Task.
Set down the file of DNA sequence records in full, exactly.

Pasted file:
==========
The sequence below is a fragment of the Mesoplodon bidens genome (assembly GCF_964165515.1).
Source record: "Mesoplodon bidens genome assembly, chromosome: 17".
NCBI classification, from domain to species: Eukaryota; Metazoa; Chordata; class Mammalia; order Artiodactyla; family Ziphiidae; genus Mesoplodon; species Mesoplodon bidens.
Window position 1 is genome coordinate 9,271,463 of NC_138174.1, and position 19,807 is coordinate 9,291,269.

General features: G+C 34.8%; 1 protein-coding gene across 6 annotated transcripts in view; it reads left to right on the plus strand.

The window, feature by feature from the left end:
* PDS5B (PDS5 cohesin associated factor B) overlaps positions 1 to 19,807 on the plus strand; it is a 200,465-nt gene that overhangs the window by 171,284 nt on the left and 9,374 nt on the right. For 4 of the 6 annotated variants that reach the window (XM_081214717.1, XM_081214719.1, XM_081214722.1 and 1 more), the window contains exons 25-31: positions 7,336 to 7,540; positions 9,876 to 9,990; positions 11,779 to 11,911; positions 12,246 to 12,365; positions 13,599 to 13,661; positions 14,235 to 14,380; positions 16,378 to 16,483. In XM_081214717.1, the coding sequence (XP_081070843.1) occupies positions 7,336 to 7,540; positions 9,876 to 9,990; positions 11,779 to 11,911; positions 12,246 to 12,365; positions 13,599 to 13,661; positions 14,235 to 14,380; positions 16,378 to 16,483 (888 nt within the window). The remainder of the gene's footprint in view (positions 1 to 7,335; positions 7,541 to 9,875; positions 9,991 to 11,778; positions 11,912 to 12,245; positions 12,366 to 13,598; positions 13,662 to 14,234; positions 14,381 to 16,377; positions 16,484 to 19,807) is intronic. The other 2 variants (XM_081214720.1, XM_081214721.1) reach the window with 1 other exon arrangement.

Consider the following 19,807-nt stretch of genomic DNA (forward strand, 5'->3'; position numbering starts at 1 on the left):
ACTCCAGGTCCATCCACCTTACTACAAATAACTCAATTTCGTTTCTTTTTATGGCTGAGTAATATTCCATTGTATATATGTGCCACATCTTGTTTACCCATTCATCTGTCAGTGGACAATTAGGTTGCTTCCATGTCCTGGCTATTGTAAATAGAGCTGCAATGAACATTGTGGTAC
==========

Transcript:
The sequence below is a fragment of the Mesoplodon bidens genome (assembly GCF_964165515.1).
Source record: "Mesoplodon bidens genome assembly, chromosome: 17".
NCBI classification, from domain to species: Eukaryota; Metazoa; Chordata; class Mammalia; order Artiodactyla; family Ziphiidae; genus Mesoplodon; species Mesoplodon bidens.
Window position 1 is genome coordinate 9,271,463 of NC_138174.1, and position 19,807 is coordinate 9,291,269.

General features: G+C 34.8%; 1 protein-coding gene across 6 annotated transcripts in view; it reads left to right on the plus strand.

The window, feature by feature from the left end:
* PDS5B (PDS5 cohesin associated factor B) overlaps positions 1 to 19,807 on the plus strand; it is a 200,465-nt gene that overhangs the window by 171,284 nt on the left and 9,374 nt on the right. For 4 of the 6 annotated variants that reach the window (XM_081214717.1, XM_081214719.1, XM_081214722.1 and 1 more), the window contains exons 25-31: positions 7,336 to 7,540; positions 9,876 to 9,990; positions 11,779 to 11,911; positions 12,246 to 12,365; positions 13,599 to 13,661; positions 14,235 to 14,380; positions 16,378 to 16,483. In XM_081214717.1, the coding sequence (XP_081070843.1) occupies positions 7,336 to 7,540; positions 9,876 to 9,990; positions 11,779 to 11,911; positions 12,246 to 12,365; positions 13,599 to 13,661; positions 14,235 to 14,380; positions 16,378 to 16,483 (888 nt within the window). The remainder of the gene's footprint in view (positions 1 to 7,335; positions 7,541 to 9,875; positions 9,991 to 11,778; positions 11,912 to 12,245; positions 12,366 to 13,598; positions 13,662 to 14,234; positions 14,381 to 16,377; positions 16,484 to 19,807) is intronic. The other 2 variants (XM_081214720.1, XM_081214721.1) reach the window with 1 other exon arrangement.

Consider the following 19,807-nt stretch of genomic DNA (forward strand, 5'->3'; position numbering starts at 1 on the left):
ACTCCAGGTCCATCCACCTTACTACAAATAACTCAATTTCGTTTCTTTTTATGGCTGAGTAATATTCCATTGTATATATGTGCCACATCTTGTTTACCCATTCATCTGTCAGTGGACAATTAGGTTGCTTCCATGTCCTGGCTATTGTAAATAGAGCTGCAATGAACATTGTGGTAC